After three years in the suburbs, I'm back in Portland. (There's a plan in place—we'll see how it works out.) Among other changes (oak floors again!), I have become an LED convert. After resisting them for years, I've finally been won over because the newer LEDs are more golden in tone than the older blue-toned ones. Lamplight should resemble candlelight—the yellows and oranges of fire at night. Blue is for water and sky, things seen in daytime. Thus lamps, which are for evening, shouldn't be blue-tinged: water extinguishes fire.
Though I downsized back when I lived downtown, selling off a couple of extra-large lamps (and most of my furniture), I realized I could use another lamp in this new space, my bedroom being north-facing and sun-deficient. So I purchased a vintage table lamp I'd admired from my former housemate, who had scooped it up at a thrift store for resale. It has a creamy-white glazed textured ceramic base and vintage shade and looks like a modern reproduction but isn't.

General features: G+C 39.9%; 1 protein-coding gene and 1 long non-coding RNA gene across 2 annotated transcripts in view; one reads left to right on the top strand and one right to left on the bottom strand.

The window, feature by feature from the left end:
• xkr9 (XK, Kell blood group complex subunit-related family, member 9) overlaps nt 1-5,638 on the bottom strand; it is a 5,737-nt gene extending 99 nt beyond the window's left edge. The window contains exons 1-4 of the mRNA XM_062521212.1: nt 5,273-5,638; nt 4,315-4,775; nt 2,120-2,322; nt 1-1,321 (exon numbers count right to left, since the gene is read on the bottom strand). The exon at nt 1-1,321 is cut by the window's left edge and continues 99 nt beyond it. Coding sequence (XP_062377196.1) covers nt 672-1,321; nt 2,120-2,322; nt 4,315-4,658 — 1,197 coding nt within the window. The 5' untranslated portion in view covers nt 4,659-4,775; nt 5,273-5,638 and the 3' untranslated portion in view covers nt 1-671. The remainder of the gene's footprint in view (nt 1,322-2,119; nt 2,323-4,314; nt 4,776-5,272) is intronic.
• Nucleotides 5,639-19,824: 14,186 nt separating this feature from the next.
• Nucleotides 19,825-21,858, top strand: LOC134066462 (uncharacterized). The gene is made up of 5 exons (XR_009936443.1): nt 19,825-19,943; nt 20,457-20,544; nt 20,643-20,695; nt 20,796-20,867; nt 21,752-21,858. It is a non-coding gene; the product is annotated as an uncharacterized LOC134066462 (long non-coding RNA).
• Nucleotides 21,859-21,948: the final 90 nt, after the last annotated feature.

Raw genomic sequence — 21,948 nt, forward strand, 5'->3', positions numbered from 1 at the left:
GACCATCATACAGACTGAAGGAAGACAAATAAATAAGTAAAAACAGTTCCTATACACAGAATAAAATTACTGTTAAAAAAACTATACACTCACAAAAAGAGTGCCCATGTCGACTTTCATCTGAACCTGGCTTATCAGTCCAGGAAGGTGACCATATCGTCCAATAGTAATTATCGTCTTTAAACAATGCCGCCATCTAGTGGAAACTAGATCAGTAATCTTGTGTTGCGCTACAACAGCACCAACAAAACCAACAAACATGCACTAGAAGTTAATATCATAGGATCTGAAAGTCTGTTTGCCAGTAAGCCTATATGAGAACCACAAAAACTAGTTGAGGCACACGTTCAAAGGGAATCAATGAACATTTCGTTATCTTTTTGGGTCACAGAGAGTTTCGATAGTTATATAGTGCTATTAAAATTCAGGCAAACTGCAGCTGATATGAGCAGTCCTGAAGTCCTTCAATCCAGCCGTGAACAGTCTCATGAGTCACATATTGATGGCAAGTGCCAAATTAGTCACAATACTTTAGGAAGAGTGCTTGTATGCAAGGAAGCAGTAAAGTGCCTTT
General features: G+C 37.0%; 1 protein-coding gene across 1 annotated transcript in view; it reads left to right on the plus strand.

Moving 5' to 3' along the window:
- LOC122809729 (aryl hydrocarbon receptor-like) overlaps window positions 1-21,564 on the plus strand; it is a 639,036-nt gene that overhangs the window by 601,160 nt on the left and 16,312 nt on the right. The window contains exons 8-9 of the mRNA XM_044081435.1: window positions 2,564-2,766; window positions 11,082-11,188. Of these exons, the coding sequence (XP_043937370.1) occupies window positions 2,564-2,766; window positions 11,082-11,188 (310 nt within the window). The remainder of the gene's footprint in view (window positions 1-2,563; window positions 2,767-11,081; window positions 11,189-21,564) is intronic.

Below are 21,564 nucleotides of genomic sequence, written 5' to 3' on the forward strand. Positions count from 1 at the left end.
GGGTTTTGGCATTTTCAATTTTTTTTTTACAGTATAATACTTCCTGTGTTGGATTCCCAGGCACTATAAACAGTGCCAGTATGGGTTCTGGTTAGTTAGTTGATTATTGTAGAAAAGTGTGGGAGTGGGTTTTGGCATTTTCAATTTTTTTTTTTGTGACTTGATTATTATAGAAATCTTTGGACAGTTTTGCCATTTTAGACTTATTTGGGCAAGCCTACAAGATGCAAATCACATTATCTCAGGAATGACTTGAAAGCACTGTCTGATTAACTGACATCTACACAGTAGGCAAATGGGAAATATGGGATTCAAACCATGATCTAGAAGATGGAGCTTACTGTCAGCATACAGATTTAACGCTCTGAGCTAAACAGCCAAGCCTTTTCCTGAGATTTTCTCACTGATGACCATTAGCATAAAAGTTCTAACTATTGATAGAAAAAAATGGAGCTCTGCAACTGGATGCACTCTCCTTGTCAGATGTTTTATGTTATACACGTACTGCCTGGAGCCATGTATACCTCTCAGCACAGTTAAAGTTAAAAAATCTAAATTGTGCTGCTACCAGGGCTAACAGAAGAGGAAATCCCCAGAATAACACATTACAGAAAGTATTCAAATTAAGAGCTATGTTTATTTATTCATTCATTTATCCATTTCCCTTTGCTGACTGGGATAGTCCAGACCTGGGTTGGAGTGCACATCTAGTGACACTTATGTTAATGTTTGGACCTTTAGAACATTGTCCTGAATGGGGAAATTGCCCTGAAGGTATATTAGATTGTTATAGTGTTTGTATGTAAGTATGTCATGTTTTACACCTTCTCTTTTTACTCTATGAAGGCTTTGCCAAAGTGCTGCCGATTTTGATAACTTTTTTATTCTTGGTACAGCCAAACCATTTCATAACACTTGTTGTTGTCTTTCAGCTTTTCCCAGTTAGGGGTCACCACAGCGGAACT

|compact fluorescent vs. LED light bulbs|
Since most of my stuff was in storage for a couple of months while holidaying and apartment hunting, I couldn't access my light-bulb stash, a set of 11-watt compact fluorescents purchased in 2003. Those IKEA CFLs have lasted forever. The two leftovers could last another 15-plus years, but since they were stuck in storage and I'd bought this lamp to use (at first) in a dark guest room, I bought a new LED bulb from Goodwill for $2 to try out—but only because the package said "Soft White" instead of something like "Arctic Icicle."
|LED light bulb|
The light is slightly cooler than the compact fluorescents, but the pros outweigh the cons. Unlike the CFLs, these $2 LEDs are dimmable, don't contain mercury, and will last for 25,000 hours (!) compared to 6,000 hours for the old bulbs. Plus, with 9W I can get 800 lumens compared to 11W of 600 lumens with the CFLs. Lighting technology has apparently improved in 15 years.
|LED bulb in vintage lamp|
Evolve or die. Remain flexible in thinking or pay a higher electric bill. If I ever do build a tiny house or buy a house, it will be outfitted with LEDs—until something better comes along.